One of the more frequent pieces of writing advice I see is to read outside the genre one writes in. The reasons to read extensively in one’s genre are obvious: one needs to know the rules and assumptions that define that genre’s boundaries. Figuring that out, really understanding it, requires you to read books comparable to the ones you write. But the risks of reading exclusively one genre are a little more nebulous than the advantages of reading extensively in that genre. I think the fear is that reading one genre exclusively risks internalizing those rules too much and becoming formulaic and stale by creating a closed creative feedback loop.
Obviously, what we read is not our only source of inspiration, but, for me at least, it’s an important one. I want to write books I want to read. Reading a fantastic romance makes me want to write one. It inspires me to want to write better, faster, deeper. So, you know, that’s great! Read romance! Yay! And, honestly, I’d really be pretty happy if all I read was romance. About five years ago I realized that I have no interest in reading fiction that doesn’t have a happy ending. I remember the two books that drove that home to me: The House at Riverton and I Capture the Castle. They’re both fantastic books, but about 2/3 of the way through The House at Riverton I realized that there was just no way that book was going to end well and I couldn’t take it. I put it down and didn’t pick it back up and felt bitter and unhappy about having forced myself to read that far. I did finish I Capture the Castle, but the ending destroyed me. To this day I pretend that the end wasn’t, that my edition was just missing some happy epilogue found in all other copies of the book. In fiction, I need a happy ending to enjoy the experience. And reading for me is about enjoyment. I’m not going to force myself to read fiction just because it’s good for me, but I really do think that reading romance exclusively is bad for my writing. So what’s a happy-ending addict to do?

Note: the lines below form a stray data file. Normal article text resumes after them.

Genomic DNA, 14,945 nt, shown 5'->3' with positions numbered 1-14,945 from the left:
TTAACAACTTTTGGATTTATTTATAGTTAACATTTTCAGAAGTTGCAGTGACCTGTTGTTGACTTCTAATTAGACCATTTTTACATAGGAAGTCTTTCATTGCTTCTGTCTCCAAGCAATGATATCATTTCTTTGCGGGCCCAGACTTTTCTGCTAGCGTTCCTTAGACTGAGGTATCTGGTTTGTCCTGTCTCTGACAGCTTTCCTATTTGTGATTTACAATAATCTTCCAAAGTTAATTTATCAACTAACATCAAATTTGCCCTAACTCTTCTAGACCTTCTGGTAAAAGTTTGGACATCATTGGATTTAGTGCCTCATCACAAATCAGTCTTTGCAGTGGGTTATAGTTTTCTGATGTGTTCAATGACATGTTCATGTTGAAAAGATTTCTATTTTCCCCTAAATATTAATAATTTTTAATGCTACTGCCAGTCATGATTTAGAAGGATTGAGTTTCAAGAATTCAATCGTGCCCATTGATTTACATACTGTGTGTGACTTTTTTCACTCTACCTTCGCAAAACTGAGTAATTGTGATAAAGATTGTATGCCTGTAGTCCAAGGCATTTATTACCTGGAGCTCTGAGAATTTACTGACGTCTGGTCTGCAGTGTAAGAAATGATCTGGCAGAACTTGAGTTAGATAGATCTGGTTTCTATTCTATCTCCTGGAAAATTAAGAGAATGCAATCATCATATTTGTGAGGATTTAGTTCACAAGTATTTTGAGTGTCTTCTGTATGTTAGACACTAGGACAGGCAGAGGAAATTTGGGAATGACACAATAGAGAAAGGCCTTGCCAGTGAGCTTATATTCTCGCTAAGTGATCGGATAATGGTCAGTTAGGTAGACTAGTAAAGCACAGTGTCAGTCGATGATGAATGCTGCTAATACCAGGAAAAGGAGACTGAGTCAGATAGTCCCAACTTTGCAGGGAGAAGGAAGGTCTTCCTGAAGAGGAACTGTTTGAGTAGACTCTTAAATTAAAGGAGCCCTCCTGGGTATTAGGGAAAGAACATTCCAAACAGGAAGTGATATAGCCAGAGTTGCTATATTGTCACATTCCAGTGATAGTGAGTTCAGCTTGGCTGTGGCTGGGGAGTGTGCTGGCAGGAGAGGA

(1) I read mysteries by authors I know from past experience will leave me content. Romance is my current love, but mysteries were my first love and they meet my need for a satisfying ending without feeding my gluttonous desire for happy love stories. Agatha Christie, Raymond Chandler, Dorothy Sayers, Edmund Crispin, and Elizabeth Daly are old friends. They follow different rules and write in different styles and feed my creative well in an entirely different way than romance does.
(2) I read non-fiction. I go through phases where I start obsessively collecting books on different subjects. You need recommendations for an entertaining non-fiction book on the Black Plague? WWI? British travel writers? English country houses? The history of the British aristocracy? English social history from 1919-1939? I’m your girl. (I said they were different subjects, I never said they didn’t have a common theme. What can I say, I’m an Anglophile.) These are all subjects that are very unlikely to make their way into anything I write, but they stoke my curiosity and keep my brain learning and stretching in different directions. They’re not useful, except in the way that they get me outside of the obsessive romance-reading bubble I would otherwise happily live in.
What about you? Do you naturally read books outside the genre(s) you write in or do you have to push yourself a little? Any other Anglophiles out there?